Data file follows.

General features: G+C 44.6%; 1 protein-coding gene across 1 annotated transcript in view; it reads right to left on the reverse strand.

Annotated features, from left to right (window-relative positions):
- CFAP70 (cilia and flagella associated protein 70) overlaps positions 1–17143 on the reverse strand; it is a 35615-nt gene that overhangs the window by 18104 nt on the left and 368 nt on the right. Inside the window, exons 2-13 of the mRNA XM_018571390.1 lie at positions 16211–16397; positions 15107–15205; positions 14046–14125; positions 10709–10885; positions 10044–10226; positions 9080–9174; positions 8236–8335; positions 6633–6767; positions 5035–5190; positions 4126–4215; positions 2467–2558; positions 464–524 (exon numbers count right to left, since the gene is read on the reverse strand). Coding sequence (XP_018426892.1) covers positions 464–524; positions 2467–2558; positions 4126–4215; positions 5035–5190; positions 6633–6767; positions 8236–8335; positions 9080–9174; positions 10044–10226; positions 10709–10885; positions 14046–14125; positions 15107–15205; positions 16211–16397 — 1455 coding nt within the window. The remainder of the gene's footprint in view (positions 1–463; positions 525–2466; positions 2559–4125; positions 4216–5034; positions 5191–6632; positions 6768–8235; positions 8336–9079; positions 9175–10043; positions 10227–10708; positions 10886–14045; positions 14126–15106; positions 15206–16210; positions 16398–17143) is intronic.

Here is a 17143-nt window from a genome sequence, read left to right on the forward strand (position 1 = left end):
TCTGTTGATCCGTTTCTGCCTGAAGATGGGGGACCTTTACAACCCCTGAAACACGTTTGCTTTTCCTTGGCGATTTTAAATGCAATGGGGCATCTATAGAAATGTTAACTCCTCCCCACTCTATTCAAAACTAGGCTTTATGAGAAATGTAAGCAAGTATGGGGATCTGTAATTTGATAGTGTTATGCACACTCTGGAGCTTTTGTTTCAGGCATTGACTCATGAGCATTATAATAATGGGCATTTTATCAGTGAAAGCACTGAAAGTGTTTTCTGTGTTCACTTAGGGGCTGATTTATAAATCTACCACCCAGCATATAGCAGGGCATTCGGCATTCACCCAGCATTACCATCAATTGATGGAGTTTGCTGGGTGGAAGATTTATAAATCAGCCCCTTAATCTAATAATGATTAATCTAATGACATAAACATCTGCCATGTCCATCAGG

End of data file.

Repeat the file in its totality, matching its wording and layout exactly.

General features: G+C 44.6%; 1 protein-coding gene across 1 annotated transcript in view; it reads right to left on the reverse strand.

Annotated features, from left to right (window-relative positions):
- CFAP70 (cilia and flagella associated protein 70) overlaps positions 1–17143 on the reverse strand; it is a 35615-nt gene that overhangs the window by 18104 nt on the left and 368 nt on the right. Inside the window, exons 2-13 of the mRNA XM_018571390.1 lie at positions 16211–16397; positions 15107–15205; positions 14046–14125; positions 10709–10885; positions 10044–10226; positions 9080–9174; positions 8236–8335; positions 6633–6767; positions 5035–5190; positions 4126–4215; positions 2467–2558; positions 464–524 (exon numbers count right to left, since the gene is read on the reverse strand). Coding sequence (XP_018426892.1) covers positions 464–524; positions 2467–2558; positions 4126–4215; positions 5035–5190; positions 6633–6767; positions 8236–8335; positions 9080–9174; positions 10044–10226; positions 10709–10885; positions 14046–14125; positions 15107–15205; positions 16211–16397 — 1455 coding nt within the window. The remainder of the gene's footprint in view (positions 1–463; positions 525–2466; positions 2559–4125; positions 4216–5034; positions 5191–6632; positions 6768–8235; positions 8336–9079; positions 9175–10043; positions 10227–10708; positions 10886–14045; positions 14126–15106; positions 15206–16210; positions 16398–17143) is intronic.

Here is a 17143-nt window from a genome sequence, read left to right on the forward strand (position 1 = left end):
TCTGTTGATCCGTTTCTGCCTGAAGATGGGGGACCTTTACAACCCCTGAAACACGTTTGCTTTTCCTTGGCGATTTTAAATGCAATGGGGCATCTATAGAAATGTTAACTCCTCCCCACTCTATTCAAAACTAGGCTTTATGAGAAATGTAAGCAAGTATGGGGATCTGTAATTTGATAGTGTTATGCACACTCTGGAGCTTTTGTTTCAGGCATTGACTCATGAGCATTATAATAATGGGCATTTTATCAGTGAAAGCACTGAAAGTGTTTTCTGTGTTCACTTAGGGGCTGATTTATAAATCTACCACCCAGCATATAGCAGGGCATTCGGCATTCACCCAGCATTACCATCAATTGATGGAGTTTGCTGGGTGGAAGATTTATAAATCAGCCCCTTAATCTAATAATGATTAATCTAATGACATAAACATCTGCCATGTCCATCAGG